By Jan Manarite, VP of Advocacy & Education
If you are a prostate cancer patient, the urologist is most likely the physician who did your biopsy, gave you your diagnosis, your Gleason Score, and discussed your treatment options with you. He may have discussed prostate surgery (prostatectomy), especially since he/she is a surgeon. The urologist is the first doctor you see, deal with and probably develop a bond with since he delivered the message that you had cancer.
A medical oncologist is a cancer doctor who treats all types of cancer. In some other cancers, he is the first doctor you see, not the surgeon. In prostate cancer, he is often the third doctor you see, after the urologist and the radiation oncologist. This can be confusing for patients. They may not know which one to see or even if they have a choice. I would argue that you always have a choice and ultimately it is always up to you, the patient. Period.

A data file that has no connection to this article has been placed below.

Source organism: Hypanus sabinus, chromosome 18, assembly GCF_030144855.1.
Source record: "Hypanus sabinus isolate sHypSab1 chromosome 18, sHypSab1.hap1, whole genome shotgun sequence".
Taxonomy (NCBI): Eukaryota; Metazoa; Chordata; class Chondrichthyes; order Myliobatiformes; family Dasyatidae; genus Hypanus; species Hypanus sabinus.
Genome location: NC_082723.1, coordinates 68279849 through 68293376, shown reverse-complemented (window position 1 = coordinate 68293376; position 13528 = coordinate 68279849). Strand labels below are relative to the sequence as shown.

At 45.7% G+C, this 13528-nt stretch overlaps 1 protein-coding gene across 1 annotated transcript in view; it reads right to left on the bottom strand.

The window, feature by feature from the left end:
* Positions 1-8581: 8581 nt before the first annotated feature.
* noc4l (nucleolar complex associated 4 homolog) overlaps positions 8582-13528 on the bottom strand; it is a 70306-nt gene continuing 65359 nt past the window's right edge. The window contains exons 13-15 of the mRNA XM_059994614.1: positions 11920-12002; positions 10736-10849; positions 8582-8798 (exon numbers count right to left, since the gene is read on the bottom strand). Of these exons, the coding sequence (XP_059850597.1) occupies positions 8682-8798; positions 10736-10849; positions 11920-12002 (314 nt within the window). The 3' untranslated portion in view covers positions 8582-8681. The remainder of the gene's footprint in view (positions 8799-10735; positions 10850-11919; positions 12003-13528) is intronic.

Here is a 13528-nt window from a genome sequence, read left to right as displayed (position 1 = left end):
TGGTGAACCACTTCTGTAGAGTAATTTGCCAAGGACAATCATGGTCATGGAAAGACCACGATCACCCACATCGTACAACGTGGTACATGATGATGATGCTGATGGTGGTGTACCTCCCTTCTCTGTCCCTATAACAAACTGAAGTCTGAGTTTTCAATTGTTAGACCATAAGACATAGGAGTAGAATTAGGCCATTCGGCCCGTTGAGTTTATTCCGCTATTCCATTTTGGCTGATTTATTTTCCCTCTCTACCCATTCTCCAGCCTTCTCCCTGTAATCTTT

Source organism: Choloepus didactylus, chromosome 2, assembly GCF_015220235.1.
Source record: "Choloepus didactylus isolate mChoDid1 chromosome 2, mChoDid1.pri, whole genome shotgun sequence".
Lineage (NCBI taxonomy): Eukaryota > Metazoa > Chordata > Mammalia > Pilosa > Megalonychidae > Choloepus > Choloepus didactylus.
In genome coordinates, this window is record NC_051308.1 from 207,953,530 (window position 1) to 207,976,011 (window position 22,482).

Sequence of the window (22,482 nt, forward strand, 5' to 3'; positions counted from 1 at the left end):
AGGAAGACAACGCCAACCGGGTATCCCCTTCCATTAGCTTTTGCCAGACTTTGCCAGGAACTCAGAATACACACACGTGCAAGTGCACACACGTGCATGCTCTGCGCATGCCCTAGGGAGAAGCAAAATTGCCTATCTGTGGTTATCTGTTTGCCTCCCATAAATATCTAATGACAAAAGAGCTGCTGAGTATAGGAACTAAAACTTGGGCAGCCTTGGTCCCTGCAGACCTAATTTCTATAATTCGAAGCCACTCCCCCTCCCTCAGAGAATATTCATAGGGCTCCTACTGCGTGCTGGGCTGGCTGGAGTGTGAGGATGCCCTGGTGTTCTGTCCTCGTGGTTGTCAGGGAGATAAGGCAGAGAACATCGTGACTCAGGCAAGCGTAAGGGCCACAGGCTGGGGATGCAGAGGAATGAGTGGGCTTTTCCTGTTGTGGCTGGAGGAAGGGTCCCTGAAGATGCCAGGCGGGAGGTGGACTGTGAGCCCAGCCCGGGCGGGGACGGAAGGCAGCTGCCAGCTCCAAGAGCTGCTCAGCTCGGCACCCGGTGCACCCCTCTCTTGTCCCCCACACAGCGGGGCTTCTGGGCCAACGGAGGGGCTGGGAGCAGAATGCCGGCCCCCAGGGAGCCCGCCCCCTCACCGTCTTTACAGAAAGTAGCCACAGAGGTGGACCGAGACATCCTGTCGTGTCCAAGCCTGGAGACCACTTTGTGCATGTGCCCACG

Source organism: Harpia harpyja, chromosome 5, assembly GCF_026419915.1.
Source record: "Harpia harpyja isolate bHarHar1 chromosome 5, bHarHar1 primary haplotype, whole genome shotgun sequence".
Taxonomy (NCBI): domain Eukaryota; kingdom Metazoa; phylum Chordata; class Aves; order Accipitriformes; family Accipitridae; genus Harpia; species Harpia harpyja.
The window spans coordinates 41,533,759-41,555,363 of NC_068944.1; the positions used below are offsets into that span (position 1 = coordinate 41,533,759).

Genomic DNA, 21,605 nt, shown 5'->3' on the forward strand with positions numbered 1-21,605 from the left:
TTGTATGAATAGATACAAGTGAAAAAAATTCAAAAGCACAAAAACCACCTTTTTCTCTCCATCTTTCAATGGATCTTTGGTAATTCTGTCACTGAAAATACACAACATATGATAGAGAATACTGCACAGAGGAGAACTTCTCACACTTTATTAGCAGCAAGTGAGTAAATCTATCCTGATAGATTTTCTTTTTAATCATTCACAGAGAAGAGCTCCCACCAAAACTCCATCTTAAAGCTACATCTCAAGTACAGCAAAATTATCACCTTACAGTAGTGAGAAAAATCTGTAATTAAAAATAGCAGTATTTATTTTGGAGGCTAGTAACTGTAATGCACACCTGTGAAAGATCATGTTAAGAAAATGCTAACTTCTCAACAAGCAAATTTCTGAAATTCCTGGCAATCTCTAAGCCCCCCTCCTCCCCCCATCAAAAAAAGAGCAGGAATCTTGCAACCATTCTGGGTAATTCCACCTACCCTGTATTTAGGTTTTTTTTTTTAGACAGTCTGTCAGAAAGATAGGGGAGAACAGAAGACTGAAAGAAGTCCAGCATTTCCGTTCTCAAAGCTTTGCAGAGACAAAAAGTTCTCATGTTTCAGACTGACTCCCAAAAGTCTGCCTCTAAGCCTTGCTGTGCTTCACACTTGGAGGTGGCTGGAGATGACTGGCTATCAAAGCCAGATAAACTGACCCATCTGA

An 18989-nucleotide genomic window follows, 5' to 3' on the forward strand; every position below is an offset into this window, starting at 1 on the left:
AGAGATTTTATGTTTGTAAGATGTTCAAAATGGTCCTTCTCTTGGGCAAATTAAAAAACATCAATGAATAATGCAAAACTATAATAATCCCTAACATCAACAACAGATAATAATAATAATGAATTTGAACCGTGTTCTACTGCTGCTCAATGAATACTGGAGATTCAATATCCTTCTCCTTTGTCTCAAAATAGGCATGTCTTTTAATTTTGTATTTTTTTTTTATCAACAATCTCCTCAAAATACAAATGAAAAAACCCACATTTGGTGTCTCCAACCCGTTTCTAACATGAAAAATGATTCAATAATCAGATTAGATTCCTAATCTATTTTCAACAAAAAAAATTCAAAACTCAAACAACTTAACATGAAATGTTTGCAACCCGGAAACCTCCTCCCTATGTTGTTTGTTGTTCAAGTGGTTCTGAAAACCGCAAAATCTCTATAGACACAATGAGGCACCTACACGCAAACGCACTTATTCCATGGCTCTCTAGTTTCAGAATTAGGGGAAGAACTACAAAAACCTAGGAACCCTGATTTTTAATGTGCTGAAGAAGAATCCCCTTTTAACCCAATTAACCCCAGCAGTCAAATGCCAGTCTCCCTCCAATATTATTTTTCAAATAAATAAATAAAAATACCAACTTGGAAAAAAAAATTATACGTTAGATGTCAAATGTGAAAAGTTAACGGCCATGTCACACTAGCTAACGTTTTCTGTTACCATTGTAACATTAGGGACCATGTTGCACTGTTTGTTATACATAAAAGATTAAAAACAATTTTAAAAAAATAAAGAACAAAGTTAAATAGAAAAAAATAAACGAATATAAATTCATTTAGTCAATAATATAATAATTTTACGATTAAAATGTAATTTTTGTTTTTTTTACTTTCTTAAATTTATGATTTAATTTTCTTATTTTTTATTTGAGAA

I walked the prostate cancer journey with my husband for 13 years. He was metastatic at diagnosis, so we saw a medical oncologist in the first week. In fact, he was so advanced that he never had a prostate biopsy. His diagnosis came from a metastatic tumor removed from his spine. So his case is completely different than most men. But I did learn to work through the system, trying to keep him and his cancer as the most important things.
Here are some differences between most urologists and medical oncologists that should help you decide who you would like to see for your prostate cancer care.
|Trained in surgery?||Yes||No|
|Trained in internal medicine?||No||Yes|
|Trained in hematology?
(issues of the blood)
|Trained in pain management?||Usually No||Usually Yes|
hormone therapy shots?
|Can administer chemotherapy?||No||Yes|
|Can administer Xgeva or Prolia?||Yes||Yes|
|Can write prescriptions?||Yes||Yes|
|Can check CBC bloodwork (hemoglobin,
white blood cells, platelets, etc.) –
same day/in house
|Usually no||Usually yes|
|Has dedicated, clinical
or Physician Assistant
For further reference –